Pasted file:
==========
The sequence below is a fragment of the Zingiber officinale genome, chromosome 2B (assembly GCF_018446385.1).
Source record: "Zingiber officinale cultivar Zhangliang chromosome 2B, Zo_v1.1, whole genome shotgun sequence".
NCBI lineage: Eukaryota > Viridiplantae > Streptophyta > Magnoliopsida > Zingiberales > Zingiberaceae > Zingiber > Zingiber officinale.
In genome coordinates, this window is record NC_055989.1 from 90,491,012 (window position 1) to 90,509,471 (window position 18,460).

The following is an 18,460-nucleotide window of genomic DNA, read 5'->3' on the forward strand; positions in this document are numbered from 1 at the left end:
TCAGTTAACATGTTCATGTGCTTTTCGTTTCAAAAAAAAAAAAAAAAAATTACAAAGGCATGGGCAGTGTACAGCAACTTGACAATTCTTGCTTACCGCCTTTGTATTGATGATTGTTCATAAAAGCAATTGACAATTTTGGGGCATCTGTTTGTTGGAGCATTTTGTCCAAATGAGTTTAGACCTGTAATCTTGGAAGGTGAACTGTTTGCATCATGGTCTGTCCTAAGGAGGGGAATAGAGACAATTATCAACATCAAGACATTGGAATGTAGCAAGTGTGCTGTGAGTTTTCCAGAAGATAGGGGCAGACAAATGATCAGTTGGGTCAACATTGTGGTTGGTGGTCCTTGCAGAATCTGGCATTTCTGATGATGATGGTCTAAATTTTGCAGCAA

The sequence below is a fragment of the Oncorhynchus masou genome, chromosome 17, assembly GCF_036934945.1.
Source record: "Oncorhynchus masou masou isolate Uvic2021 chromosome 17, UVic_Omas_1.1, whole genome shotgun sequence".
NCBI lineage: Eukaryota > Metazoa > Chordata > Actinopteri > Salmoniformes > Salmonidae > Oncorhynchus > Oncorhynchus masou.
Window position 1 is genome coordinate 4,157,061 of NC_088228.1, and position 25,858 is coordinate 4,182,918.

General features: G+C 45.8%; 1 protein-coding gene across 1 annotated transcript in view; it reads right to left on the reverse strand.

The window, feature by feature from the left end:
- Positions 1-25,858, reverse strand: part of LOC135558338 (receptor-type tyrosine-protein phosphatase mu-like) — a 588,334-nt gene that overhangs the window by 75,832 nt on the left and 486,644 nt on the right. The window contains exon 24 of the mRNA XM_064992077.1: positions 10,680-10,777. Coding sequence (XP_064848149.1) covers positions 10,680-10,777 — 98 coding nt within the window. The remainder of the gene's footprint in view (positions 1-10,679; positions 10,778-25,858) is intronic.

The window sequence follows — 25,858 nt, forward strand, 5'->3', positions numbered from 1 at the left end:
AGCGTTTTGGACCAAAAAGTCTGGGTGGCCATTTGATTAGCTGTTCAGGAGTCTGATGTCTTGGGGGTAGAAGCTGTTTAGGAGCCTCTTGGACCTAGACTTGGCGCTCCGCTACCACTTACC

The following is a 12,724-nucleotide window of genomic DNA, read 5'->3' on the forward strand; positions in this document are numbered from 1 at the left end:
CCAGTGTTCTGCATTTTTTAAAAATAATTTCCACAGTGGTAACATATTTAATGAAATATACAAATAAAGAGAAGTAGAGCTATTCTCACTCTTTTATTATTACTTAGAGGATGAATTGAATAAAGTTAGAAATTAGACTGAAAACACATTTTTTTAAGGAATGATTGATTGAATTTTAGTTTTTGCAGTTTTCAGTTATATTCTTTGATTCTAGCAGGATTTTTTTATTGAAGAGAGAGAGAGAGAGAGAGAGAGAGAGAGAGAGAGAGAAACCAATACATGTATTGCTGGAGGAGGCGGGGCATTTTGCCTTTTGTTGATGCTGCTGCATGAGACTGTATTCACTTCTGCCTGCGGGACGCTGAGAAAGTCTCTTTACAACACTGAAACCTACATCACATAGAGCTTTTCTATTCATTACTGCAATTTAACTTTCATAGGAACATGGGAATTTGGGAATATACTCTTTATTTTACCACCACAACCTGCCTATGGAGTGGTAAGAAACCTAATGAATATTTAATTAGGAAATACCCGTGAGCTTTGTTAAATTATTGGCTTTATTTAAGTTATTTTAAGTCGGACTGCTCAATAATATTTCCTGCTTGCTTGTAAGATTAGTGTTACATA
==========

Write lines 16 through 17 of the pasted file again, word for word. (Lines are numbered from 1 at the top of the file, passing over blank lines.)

The following is a 12,724-nucleotide window of genomic DNA, read 5'->3' on the forward strand; positions in this document are numbered from 1 at the left end:
CCAGTGTTCTGCATTTTTTAAAAATAATTTCCACAGTGGTAACATATTTAATGAAATATACAAATAAAGAGAAGTAGAGCTATTCTCACTCTTTTATTATTACTTAGAGGATGAATTGAATAAAGTTAGAAATTAGACTGAAAACACATTTTTTTAAGGAATGATTGATTGAATTTTAGTTTTTGCAGTTTTCAGTTATATTCTTTGATTCTAGCAGGATTTTTTTATTGAAGAGAGAGAGAGAGAGAGAGAGAGAGAGAGAGAGAGAGAAACCAATACATGTATTGCTGGAGGAGGCGGGGCATTTTGCCTTTTGTTGATGCTGCTGCATGAGACTGTATTCACTTCTGCCTGCGGGACGCTGAGAAAGTCTCTTTACAACACTGAAACCTACATCACATAGAGCTTTTCTATTCATTACTGCAATTTAACTTTCATAGGAACATGGGAATTTGGGAATATACTCTTTATTTTACCACCACAACCTGCCTATGGAGTGGTAAGAAACCTAATGAATATTTAATTAGGAAATACCCGTGAGCTTTGTTAAATTATTGGCTTTATTTAAGTTATTTTAAGTCGGACTGCTCAATAATATTTCCTGCTTGCTTGTAAGATTAGTGTTACATA